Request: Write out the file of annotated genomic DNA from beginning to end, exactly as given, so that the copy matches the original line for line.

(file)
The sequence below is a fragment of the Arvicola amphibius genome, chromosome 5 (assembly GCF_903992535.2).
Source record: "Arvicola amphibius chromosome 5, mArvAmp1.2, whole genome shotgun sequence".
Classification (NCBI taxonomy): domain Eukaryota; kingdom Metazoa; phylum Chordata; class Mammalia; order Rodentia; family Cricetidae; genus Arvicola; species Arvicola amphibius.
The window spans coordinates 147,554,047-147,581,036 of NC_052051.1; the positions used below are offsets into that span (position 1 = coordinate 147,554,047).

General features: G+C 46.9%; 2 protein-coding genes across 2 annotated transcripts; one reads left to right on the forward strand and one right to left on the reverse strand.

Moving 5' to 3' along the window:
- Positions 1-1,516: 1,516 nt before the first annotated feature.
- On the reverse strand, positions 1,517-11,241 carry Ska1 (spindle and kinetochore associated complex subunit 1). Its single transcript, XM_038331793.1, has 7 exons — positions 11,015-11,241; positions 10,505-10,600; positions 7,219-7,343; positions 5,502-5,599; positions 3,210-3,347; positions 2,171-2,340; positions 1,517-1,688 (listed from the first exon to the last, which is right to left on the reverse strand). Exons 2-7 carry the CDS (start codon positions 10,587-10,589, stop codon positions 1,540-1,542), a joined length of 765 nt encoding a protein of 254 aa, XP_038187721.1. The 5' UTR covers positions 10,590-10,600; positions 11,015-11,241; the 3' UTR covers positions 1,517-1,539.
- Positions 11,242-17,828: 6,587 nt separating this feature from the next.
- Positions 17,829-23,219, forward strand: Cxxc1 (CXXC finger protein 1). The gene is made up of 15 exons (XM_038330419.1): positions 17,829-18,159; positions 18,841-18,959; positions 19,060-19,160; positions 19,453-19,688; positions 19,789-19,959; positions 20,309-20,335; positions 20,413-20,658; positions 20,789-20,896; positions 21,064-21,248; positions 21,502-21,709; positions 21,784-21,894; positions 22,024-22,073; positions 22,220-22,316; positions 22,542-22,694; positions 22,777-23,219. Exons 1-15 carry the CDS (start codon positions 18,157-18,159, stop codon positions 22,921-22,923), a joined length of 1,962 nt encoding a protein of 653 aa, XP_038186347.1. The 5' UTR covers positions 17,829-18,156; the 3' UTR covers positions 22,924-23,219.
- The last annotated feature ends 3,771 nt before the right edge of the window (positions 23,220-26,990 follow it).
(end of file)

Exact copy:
The sequence below is a fragment of the Arvicola amphibius genome, chromosome 5 (assembly GCF_903992535.2).
Source record: "Arvicola amphibius chromosome 5, mArvAmp1.2, whole genome shotgun sequence".
Classification (NCBI taxonomy): domain Eukaryota; kingdom Metazoa; phylum Chordata; class Mammalia; order Rodentia; family Cricetidae; genus Arvicola; species Arvicola amphibius.
The window spans coordinates 147,554,047-147,581,036 of NC_052051.1; the positions used below are offsets into that span (position 1 = coordinate 147,554,047).

General features: G+C 46.9%; 2 protein-coding genes across 2 annotated transcripts; one reads left to right on the forward strand and one right to left on the reverse strand.

Moving 5' to 3' along the window:
- Positions 1-1,516: 1,516 nt before the first annotated feature.
- On the reverse strand, positions 1,517-11,241 carry Ska1 (spindle and kinetochore associated complex subunit 1). Its single transcript, XM_038331793.1, has 7 exons — positions 11,015-11,241; positions 10,505-10,600; positions 7,219-7,343; positions 5,502-5,599; positions 3,210-3,347; positions 2,171-2,340; positions 1,517-1,688 (listed from the first exon to the last, which is right to left on the reverse strand). Exons 2-7 carry the CDS (start codon positions 10,587-10,589, stop codon positions 1,540-1,542), a joined length of 765 nt encoding a protein of 254 aa, XP_038187721.1. The 5' UTR covers positions 10,590-10,600; positions 11,015-11,241; the 3' UTR covers positions 1,517-1,539.
- Positions 11,242-17,828: 6,587 nt separating this feature from the next.
- Positions 17,829-23,219, forward strand: Cxxc1 (CXXC finger protein 1). The gene is made up of 15 exons (XM_038330419.1): positions 17,829-18,159; positions 18,841-18,959; positions 19,060-19,160; positions 19,453-19,688; positions 19,789-19,959; positions 20,309-20,335; positions 20,413-20,658; positions 20,789-20,896; positions 21,064-21,248; positions 21,502-21,709; positions 21,784-21,894; positions 22,024-22,073; positions 22,220-22,316; positions 22,542-22,694; positions 22,777-23,219. Exons 1-15 carry the CDS (start codon positions 18,157-18,159, stop codon positions 22,921-22,923), a joined length of 1,962 nt encoding a protein of 653 aa, XP_038186347.1. The 5' UTR covers positions 17,829-18,156; the 3' UTR covers positions 22,924-23,219.
- The last annotated feature ends 3,771 nt before the right edge of the window (positions 23,220-26,990 follow it).